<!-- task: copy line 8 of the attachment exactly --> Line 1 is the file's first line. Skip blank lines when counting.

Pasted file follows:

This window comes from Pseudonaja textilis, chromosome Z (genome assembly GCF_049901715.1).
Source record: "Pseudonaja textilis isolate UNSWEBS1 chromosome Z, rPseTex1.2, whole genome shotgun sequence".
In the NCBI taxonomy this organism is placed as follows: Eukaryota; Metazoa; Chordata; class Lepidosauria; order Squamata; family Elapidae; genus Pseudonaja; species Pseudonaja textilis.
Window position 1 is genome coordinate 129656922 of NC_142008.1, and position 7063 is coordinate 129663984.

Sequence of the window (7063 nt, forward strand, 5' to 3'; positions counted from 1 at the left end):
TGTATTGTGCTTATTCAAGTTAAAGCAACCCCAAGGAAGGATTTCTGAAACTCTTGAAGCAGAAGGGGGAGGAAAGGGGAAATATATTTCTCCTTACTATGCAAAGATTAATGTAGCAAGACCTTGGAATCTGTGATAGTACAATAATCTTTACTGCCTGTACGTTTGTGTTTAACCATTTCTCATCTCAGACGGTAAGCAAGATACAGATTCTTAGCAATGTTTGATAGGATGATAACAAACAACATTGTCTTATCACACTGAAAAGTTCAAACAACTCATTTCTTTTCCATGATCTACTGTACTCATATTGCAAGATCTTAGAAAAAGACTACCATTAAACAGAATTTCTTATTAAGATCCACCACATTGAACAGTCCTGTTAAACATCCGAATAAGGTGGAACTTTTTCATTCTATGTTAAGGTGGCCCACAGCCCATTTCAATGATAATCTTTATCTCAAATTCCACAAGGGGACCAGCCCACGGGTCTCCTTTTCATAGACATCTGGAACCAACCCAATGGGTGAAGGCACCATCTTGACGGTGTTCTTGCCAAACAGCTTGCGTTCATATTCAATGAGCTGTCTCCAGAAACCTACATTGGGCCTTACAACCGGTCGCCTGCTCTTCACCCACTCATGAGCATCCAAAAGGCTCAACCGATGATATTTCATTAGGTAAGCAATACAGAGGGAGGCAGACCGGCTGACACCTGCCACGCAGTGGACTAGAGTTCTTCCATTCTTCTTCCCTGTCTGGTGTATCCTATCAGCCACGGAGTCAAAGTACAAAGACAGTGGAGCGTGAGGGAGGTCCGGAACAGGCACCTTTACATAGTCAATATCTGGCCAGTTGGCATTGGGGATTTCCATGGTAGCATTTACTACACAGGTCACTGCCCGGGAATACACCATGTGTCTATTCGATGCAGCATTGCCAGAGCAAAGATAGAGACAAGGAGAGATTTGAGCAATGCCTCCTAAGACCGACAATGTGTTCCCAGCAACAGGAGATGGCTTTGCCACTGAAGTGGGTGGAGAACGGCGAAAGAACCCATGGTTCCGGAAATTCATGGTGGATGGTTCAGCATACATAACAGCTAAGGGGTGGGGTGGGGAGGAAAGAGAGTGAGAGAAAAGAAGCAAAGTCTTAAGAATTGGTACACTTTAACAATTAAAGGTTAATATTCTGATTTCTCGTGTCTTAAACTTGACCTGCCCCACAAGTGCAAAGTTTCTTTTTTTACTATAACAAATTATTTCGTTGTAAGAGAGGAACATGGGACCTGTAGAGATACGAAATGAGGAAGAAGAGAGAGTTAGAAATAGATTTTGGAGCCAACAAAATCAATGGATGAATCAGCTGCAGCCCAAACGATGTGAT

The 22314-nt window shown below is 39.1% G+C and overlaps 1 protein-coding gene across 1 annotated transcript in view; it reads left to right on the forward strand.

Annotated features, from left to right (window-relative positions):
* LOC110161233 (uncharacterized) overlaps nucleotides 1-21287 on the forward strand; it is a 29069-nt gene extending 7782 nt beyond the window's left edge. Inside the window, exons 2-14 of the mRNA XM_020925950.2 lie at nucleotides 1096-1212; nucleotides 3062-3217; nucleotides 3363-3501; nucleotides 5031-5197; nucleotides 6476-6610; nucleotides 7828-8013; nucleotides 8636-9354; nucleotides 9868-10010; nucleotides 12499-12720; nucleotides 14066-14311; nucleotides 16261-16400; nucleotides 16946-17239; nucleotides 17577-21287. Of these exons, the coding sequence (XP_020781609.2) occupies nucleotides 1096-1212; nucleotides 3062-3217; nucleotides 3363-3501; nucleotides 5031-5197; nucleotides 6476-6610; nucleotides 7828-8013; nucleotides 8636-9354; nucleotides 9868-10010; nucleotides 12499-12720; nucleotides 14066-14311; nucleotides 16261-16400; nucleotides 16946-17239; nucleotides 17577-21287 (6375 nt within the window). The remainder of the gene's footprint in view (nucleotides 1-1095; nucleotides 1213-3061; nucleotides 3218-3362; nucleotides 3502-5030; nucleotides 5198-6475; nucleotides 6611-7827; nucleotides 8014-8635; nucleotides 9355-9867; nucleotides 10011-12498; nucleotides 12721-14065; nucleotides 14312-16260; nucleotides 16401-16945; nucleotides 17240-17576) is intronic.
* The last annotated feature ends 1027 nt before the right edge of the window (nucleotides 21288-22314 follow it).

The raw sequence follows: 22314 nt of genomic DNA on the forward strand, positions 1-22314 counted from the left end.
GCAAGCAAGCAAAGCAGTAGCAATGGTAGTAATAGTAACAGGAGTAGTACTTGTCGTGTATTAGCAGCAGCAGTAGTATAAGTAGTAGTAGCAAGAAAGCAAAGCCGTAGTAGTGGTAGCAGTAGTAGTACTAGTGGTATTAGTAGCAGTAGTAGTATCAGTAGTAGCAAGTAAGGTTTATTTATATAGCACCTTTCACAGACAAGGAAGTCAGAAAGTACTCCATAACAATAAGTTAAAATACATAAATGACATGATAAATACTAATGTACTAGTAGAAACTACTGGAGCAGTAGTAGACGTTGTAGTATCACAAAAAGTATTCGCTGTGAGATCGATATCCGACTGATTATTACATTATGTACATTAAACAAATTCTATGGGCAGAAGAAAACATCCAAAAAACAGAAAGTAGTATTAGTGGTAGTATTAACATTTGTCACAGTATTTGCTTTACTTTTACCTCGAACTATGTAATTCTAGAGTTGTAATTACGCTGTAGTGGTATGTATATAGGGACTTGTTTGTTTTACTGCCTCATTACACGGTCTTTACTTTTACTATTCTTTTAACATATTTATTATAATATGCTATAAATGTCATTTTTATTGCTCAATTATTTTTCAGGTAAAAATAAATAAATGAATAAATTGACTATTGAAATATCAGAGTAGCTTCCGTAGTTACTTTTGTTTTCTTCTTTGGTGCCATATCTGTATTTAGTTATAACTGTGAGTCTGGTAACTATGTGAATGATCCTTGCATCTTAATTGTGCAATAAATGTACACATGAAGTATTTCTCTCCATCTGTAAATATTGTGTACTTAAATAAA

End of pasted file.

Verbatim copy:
Annotated features, from left to right (window-relative positions):